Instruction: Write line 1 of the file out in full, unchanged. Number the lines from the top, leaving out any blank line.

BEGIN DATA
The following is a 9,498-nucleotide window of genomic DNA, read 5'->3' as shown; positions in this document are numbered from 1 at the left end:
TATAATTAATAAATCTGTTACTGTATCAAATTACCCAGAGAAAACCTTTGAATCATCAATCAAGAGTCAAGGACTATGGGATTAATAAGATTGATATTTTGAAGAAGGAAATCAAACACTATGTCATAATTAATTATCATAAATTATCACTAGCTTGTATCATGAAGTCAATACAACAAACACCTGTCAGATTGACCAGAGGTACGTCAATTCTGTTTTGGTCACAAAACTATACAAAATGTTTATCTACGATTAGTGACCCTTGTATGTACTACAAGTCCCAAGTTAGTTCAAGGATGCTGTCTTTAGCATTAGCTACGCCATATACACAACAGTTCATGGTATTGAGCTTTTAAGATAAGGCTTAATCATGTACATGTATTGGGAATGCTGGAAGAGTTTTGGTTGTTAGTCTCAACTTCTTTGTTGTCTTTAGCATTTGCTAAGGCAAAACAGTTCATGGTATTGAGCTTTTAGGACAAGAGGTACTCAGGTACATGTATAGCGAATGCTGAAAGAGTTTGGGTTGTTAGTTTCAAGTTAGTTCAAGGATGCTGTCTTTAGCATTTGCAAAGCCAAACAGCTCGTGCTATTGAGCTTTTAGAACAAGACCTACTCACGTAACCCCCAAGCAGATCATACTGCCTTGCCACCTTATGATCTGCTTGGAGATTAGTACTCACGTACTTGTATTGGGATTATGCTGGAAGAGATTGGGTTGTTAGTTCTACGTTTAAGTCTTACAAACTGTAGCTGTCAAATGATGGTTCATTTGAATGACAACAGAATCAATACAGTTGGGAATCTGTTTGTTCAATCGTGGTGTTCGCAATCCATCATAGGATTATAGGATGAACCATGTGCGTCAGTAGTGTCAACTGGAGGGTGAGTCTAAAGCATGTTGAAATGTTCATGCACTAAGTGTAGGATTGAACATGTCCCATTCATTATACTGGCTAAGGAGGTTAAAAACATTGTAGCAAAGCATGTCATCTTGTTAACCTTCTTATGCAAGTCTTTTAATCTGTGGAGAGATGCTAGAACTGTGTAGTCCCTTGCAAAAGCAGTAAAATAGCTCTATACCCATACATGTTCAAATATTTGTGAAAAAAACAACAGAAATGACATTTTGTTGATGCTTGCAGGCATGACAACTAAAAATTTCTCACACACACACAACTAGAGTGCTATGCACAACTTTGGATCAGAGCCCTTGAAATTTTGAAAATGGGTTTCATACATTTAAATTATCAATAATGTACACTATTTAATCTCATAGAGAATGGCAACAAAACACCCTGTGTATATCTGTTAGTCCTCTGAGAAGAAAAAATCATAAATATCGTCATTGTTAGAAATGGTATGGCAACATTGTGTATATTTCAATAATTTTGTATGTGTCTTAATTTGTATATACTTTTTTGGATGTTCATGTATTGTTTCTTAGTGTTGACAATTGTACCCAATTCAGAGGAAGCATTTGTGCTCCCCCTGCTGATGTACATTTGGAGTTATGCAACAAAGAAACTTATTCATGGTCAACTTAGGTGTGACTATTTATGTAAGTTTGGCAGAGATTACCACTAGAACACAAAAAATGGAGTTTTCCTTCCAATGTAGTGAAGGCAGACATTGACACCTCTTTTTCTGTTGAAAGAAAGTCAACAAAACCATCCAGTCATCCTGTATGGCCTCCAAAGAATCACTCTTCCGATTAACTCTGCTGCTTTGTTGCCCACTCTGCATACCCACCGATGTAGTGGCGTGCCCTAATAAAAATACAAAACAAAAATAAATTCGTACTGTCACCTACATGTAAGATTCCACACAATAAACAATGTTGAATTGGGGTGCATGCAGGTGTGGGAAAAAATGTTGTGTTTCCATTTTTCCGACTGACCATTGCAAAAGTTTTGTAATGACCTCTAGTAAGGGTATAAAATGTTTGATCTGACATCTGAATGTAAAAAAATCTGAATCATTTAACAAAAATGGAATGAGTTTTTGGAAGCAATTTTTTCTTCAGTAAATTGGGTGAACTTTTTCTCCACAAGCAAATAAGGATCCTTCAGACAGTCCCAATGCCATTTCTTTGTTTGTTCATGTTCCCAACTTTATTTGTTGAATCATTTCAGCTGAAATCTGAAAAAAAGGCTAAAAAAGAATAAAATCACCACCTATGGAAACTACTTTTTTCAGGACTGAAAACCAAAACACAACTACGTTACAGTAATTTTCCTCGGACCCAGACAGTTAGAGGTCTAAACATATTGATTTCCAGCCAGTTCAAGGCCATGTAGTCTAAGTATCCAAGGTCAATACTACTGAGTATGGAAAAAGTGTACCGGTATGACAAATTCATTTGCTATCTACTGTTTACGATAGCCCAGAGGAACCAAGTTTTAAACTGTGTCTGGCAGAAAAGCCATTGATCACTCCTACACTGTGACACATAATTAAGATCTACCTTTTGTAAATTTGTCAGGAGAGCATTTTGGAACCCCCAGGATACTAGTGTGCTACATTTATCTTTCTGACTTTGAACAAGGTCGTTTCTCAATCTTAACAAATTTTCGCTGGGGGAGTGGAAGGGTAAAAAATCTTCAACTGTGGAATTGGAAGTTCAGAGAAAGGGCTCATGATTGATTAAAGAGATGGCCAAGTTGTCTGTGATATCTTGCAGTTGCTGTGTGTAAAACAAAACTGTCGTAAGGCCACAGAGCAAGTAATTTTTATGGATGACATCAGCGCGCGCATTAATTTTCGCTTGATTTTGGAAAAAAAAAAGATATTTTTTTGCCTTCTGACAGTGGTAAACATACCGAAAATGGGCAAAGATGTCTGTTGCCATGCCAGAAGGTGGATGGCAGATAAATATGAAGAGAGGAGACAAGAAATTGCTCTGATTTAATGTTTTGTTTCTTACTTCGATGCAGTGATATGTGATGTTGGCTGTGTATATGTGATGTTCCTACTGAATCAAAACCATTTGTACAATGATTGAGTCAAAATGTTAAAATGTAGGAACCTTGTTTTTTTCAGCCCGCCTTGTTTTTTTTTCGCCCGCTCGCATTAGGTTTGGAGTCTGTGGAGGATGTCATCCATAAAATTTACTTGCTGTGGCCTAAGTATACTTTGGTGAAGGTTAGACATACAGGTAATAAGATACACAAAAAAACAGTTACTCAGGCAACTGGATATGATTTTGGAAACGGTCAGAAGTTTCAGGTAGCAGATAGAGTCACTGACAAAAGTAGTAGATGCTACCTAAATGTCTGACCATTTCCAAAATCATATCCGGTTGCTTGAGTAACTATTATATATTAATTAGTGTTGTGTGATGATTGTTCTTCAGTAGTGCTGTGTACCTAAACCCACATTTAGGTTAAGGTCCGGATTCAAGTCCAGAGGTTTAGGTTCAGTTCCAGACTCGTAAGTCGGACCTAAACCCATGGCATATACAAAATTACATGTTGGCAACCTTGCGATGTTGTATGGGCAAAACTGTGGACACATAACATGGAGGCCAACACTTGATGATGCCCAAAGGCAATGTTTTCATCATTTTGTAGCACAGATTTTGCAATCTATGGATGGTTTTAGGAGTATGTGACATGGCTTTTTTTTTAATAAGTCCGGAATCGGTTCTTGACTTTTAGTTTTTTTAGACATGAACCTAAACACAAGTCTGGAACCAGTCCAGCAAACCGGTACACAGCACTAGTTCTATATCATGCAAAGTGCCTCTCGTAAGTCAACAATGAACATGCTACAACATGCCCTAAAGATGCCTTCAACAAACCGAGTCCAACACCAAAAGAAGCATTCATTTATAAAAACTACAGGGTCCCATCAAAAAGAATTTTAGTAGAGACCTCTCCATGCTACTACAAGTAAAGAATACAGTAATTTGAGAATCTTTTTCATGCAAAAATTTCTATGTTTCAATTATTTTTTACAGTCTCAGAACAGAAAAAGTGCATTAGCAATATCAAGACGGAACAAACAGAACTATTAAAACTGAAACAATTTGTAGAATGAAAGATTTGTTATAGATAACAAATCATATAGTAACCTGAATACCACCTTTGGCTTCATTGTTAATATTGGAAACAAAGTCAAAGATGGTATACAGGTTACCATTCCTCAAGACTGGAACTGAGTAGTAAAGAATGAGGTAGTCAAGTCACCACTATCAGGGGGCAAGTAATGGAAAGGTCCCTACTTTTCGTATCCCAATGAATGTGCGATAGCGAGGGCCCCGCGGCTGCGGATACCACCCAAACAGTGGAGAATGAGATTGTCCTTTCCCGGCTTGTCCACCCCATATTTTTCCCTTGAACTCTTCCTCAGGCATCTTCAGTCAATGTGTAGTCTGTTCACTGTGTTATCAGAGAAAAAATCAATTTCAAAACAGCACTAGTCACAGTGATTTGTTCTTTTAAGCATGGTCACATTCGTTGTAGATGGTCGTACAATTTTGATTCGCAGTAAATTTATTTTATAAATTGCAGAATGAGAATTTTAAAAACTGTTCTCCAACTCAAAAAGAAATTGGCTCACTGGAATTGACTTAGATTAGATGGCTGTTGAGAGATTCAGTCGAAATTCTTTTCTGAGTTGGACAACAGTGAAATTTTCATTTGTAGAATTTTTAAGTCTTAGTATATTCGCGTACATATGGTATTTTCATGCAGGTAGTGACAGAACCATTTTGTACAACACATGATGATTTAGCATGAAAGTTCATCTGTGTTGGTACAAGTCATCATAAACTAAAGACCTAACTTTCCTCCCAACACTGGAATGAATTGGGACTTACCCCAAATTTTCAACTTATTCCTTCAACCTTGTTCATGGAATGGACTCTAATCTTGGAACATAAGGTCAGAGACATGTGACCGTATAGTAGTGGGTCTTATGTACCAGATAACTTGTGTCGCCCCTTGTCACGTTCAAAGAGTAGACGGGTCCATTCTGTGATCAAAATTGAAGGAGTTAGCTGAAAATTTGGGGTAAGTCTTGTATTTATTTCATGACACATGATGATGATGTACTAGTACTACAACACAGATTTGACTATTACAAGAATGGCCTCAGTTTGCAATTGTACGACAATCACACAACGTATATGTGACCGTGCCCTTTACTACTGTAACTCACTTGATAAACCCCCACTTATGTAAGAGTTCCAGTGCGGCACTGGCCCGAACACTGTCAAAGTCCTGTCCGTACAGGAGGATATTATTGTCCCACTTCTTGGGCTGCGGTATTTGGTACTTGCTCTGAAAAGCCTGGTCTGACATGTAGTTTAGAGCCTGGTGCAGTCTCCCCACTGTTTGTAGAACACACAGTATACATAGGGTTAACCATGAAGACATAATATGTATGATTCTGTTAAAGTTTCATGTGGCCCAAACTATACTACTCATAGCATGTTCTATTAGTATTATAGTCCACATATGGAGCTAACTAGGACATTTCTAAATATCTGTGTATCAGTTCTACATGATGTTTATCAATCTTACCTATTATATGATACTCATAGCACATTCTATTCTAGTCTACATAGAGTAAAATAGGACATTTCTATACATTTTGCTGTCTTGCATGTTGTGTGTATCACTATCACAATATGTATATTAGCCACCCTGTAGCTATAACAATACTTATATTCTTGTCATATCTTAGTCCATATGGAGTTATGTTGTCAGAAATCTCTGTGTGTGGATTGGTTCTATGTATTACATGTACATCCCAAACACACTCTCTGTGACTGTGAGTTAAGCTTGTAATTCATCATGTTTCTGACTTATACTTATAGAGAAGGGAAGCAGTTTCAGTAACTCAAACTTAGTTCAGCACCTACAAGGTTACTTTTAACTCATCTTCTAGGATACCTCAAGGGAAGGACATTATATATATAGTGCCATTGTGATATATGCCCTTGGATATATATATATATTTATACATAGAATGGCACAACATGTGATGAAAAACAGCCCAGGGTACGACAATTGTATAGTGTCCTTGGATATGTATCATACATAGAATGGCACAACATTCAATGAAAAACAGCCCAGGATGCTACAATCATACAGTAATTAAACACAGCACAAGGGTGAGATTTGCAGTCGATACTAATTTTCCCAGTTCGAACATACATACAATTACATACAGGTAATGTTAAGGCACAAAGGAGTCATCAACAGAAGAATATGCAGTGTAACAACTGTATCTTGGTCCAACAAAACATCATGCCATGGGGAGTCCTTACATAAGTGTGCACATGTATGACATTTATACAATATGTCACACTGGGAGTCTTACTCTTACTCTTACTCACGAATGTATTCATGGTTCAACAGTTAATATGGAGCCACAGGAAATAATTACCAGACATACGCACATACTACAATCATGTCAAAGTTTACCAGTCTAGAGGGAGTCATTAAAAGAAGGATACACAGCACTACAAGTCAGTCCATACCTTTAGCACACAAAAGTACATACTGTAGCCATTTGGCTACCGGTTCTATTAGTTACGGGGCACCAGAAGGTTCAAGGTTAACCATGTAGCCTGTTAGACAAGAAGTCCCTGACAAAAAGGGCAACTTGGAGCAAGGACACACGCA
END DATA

The following is a 9,498-nucleotide window of genomic DNA, read 5'->3' as shown; positions in this document are numbered from 1 at the left end: